Oncternal Therapeutics Announces Presentation of ROR1 CAR-T Preclinical Data at 2020 ASCO-SITC Clinical Immuno-Oncology Symposium

- Anti-ROR1 CAR-T cell therapy demonstrated expansion, persistence and anti-tumor activity in animal model of human leukemia

SAN DIEGO, CA, USA I February 06, 2020 I Oncternal Therapeutics, Inc. (Nasdaq: ONCT), a clinical-stage biopharmaceutical company focused on the development of novel oncology therapies, today announced the presentation of preclinical data from its ROR1 chimeric antigen receptor T cell (CAR-T) program at the American Society of Clinical Oncology (ASCO) – Society for Immunotherapy of Cancer (SITC) meeting in Orlando, Florida. A copy of the poster presentation is available online at www.oncternal.com.

In preclinical studies, anti-ROR1 CAR-T constructs were evaluated in an animal model of human leukemia. A single dose of anti-ROR1 CAR T-cells expanded in treated animals and the chimeric T cells trafficked to the disease sites. By week four, leukemia cells were cleared from major tissue reservoirs, including bone marrow, kidneys and spleen. CAR-T cell-treated animals survived longer than 90 days compared to 21 days for animals in control groups. The CAR-T cells were highly active and detected in mouse tissues more than two months after injection.

This research effort was led by Professor Thomas J. Kipps, M.D., Ph.D., and Charles Prussack, Pharm.D., Ph.D., at the University of California San Diego (UC San Diego) under a research grant from the California Institute of Regenerative Medicine (CIRM).

“It is exciting to see the potent preclinical activity of the ROR1 CAR-T cell therapy and its selectivity in targeting tumors,” said Thomas Kipps, M.D., Ph.D., Professor of Medicine, Evelyn and Edwin Tasch Chair in Cancer Research, and Deputy Director of Research Operations at the UC San Diego Moores Cancer Center. “This CAR-T cell product utilizes the ROR1 binding domain derived from cirmtuzumab (UC-961), a clinical stage antibody that is currently being evaluated in patients with hematological malignancies and solid tumors. The challenges of CAR-T therapies include patient relapses due to the loss of target antigen and safety issues due to targeting of normal cells expressing the antigen. Harnessing cirmtuzumab’s specificity for ROR1 expressed on cancer cells has the potential to improve CAR-T efficacy and safety, and address the high unmet medical need for treating patients with aggressive cancers.”

“We are encouraged by the preclinical results of this ROR1 CAR-T program and look forward to advancing it to clinical testing, initially for treating patients with hematological cancers, potentially in the fourth quarter of this year,” said James Breitmeyer, M.D., Ph.D., Oncternal’s President and CEO.

About ROR1 CAR-T

Oncternal Therapeutics is developing a ROR1-targeting (Receptor tyrosine kinase-like Orphan Receptor 1) chimeric antigen receptor T cell therapy (CAR-T) as a potential treatment for patients with aggressive hematological malignancies or solid tumors, in collaboration with the UC San Diego School of Medicine and the California Institute for Regenerative Medicine (CIRM). The Company’s CAR-T program is based on the binding domain of cirmtuzumab, which is an investigational, potentially first-in-class monoclonal antibody targeting ROR1. Cirmtuzumab is currently being evaluated in a Phase 1/2 clinical trial in combination with ibrutinib for the treatment of patients with chronic lymphocytic leukemia, or CLL, or mantle cell lymphoma, or MCL, and in an investigator-initiated Phase 1 clinical trial in combination with paclitaxel for the treatment of women with metastatic or unresectable breast cancer.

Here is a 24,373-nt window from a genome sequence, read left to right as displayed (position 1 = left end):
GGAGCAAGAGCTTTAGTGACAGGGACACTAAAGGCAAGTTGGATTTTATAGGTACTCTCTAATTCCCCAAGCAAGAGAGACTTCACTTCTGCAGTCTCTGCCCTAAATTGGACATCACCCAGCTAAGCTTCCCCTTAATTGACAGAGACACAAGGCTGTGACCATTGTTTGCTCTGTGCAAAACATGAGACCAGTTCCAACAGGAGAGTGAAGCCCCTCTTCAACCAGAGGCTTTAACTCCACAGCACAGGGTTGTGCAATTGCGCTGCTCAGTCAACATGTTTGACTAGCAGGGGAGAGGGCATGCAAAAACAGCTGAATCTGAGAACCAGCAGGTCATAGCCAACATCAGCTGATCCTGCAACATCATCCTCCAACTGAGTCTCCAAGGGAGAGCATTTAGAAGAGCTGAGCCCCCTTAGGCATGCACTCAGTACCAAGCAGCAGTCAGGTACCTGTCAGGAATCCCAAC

ROR1 is a potentially attractive target for cancer therapy because it is an onco-embryonic antigen – not usually expressed on adult cells, and its expression confers a survival and fitness advantage when reactivated and expressed by tumor cells. Researchers at the UC San Diego School of Medicine discovered that targeting a critical epitope on ROR1 was key to specifically targeting ROR1 expressing tumors. This led to the development of cirmtuzumab, that binds this critical epitope of ROR1, which is highly expressed on many different cancers but not on normal tissues. Because the epitope of ROR1 recognized by cirmtuzumab appears to be restricted to tumor cells, a cirmtuzumab-based CAR-T may be selective in distinguishing cancer from normal tissues. Cirmtuzumab and ROR1 CAR-T cell therapy have not been approved by the U.S. Food and Drug Administration for any indication.

About Oncternal Therapeutics

Oncternal Therapeutics is a clinical-stage biopharmaceutical company focused on the development of novel oncology therapies for the treatment of cancers with critical unmet medical need. Oncternal focuses drug development on promising yet untapped biological pathways implicated in cancer generation or progression. The pipeline includes cirmtuzumab, an investigational monoclonal antibody designed to inhibit the ROR1 pathway, a type I tyrosine kinase-like orphan receptor, that is being evaluated in a Phase 1/2 clinical trial in combination with ibrutinib for the treatment of chronic lymphocytic leukemia (CLL) and mantle cell lymphoma (MCL), and TK216, an investigational targeted small-molecule inhibitor of the ETS family of oncoproteins, that is being evaluated in a Phase 1b clinical trial for patients with Ewing sarcoma alone and in combination with vincristine chemotherapy. In addition, Oncternal has a program to develop a CAR-T therapy that targets ROR1, which is currently in preclinical development as a potential treatment for hematologic cancers and solid tumors. More information is available at www.oncternal.com.

SOURCE: Oncternal Therapeutics

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